A guide to gas monitoring in laboratories
If you have reached this page, you probably own a laboratory or are responsible for health and safety in a laboratory and are looking to determine which gas monitoring solution is right for you.
We hope the information on this page will help you in your decision, whether your laboratory is a medical, industrial, scientific or educational one.
If you need any more advice, please don’t hesitate to contact us, and our friendly team will be more than happy to help.
- How are gases used in laboratories?
- The dangers of a gas leak
- Which gas monitor is right for me?
- Is it the law to have a gas monitor?
- I want to know more!
There are many different gases which are used in different laboratories. Some of the key ones are:
Carbon dioxide gas (CO2) is used in incubators, gas chromatography machines and mass spectrometers. Dry ice is also made of carbon dioxide, which can be used to freeze specimens and in cryogenic applications.
Inert gases (often know as 'noble gases') such as neon (Ne), argon (Ar) and helium (He), as well as nitrogen (N), are used as carrier gases in laboratories as they are unreactive.
Inert gases are also used in cryogenics, and to preserve specimens.
Reactions are often conducted under an inert gas environment rather than air in order to minimise the risk of fire.
Enriched oxygen (O2) is used in gas production and gas blending stations.
Many gases used in laboratories have no taste, colour or smell, which makes it hard to tell if there is a gas leak.
All it takes is a leak from a gas cylinder or fixed piped gas system to cause a potentially fatal incident.
Carbon dioxide is naturally present in the air, but an increase in concentration can be dangerous.
An increase in levels can cause effects including headaches, reduced hearing and sight and an increase in blood pressure.
Higher levels can cause unconsciousness, coma and death.
Carbon dioxide is heavier than air and can concentrate at ground level. If you get a monitor, it is essential to put the central unit or alarm at head height so you don’t have to bend down to read it.
Nitrogen displaces oxygen in the atmosphere, meaning an increase could mean that oxygen drops to a dangerous level and causes asphyxiation.
Liquid nitrogen expands when it evaporates. One litre of liquid nitrogen can turn into approximately 700 litres of gas, which can cause an oxygen-deficient atmosphere really quickly.
In 2011, a scientist was found dead in a laboratory after using liquid nitrogen to freeze blood samples.
Like nitrogen, inert gases displace oxygen in the atmosphere, causing oxygen levels to deplete.
Enriched oxygen can also be toxic, with high levels causing damage to the body.
The Ax60+ is a wall-mountable carbon dioxide detector which comes with a central display unit (this is mounted in a convenient location such as an office), a sensor unit (installed at floor level where carbon dioxide gas could potentially gather) and an alarm unit (installed at head height).
The Ax60+ can be connected to a maximum of four sensors and eight alarms, making it fully customisable for small and large laboratories .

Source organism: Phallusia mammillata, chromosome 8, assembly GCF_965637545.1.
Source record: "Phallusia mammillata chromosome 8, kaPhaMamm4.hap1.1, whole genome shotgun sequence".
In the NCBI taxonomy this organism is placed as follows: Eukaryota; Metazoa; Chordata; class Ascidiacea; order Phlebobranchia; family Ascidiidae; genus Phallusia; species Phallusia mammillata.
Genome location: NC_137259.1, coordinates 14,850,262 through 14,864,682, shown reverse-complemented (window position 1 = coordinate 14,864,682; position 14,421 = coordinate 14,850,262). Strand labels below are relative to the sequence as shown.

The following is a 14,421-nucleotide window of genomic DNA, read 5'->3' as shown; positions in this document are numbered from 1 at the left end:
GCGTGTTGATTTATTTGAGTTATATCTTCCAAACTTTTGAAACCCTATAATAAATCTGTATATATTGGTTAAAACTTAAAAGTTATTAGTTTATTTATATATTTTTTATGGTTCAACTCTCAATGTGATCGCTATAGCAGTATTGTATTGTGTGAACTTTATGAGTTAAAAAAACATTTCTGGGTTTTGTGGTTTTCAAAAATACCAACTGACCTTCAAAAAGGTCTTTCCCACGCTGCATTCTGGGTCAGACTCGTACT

Later this year you will be able to add extra sensors in order to monitor a variety of gases. Our first option will be an oxygen sensor, able to monitor for oxygen depletion and enrichment.
The predecessor of the Ax60+, the Ax60, was shortlisted in the S-Lab awards in 2015.
The Aspida is our hand-held gas monitor which can be used to protect staff from gas leaks, or used as backup when a primary gas monitoring system fails.
The Aspida can be used to monitor carbon dioxide or oxygen and also comes as a dual monitor which can monitor both.
The O2NE+ is an easy to use oxygen deficiency monitor which can be used to detect nitrogen leaks, as well as any other inert gases.
Ideal for use in laboratories where nitrogen, inert gases and enriched oxygen are used, the Safe-Ox+ monitors both low and high levels of oxygen in the atmosphere.
The Safe-Ox+ has been installed across laboratories at the Centre for Process Innovation (CPI), which is based in the UK.
We also offer a range of highly accurate, robust original equipment manufacturer (OEM) sensors, which you can use in your own gas monitoring systems.
It depends on which country you are in. Some countries have standards and recommendations when it comes to gases, and others don’t.
Italy has established a set of guidelines for storing nitrogen in laboratories, stating that laboratories must have an oxygen sensor in the area deemed at risk and a detection unit to highlight any danger before personnel enter, is placed outside the room.
There are also guidelines and legislation that are applicable in a laboratory environment, including The Confined Spaces Regulations 1997 and The Corporate Homicide Act 2007.
Bear in mind that it is not a legal requirement to follow standards, but even if it is not a legal requirement to have a gas monitor; it is highly advisable to have one in order to ensure the safety of your staff and customers.
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If you work in the laboratory industry and are considering a gas monitor, we are more than happy to help recommend the perfect gas monitor for you.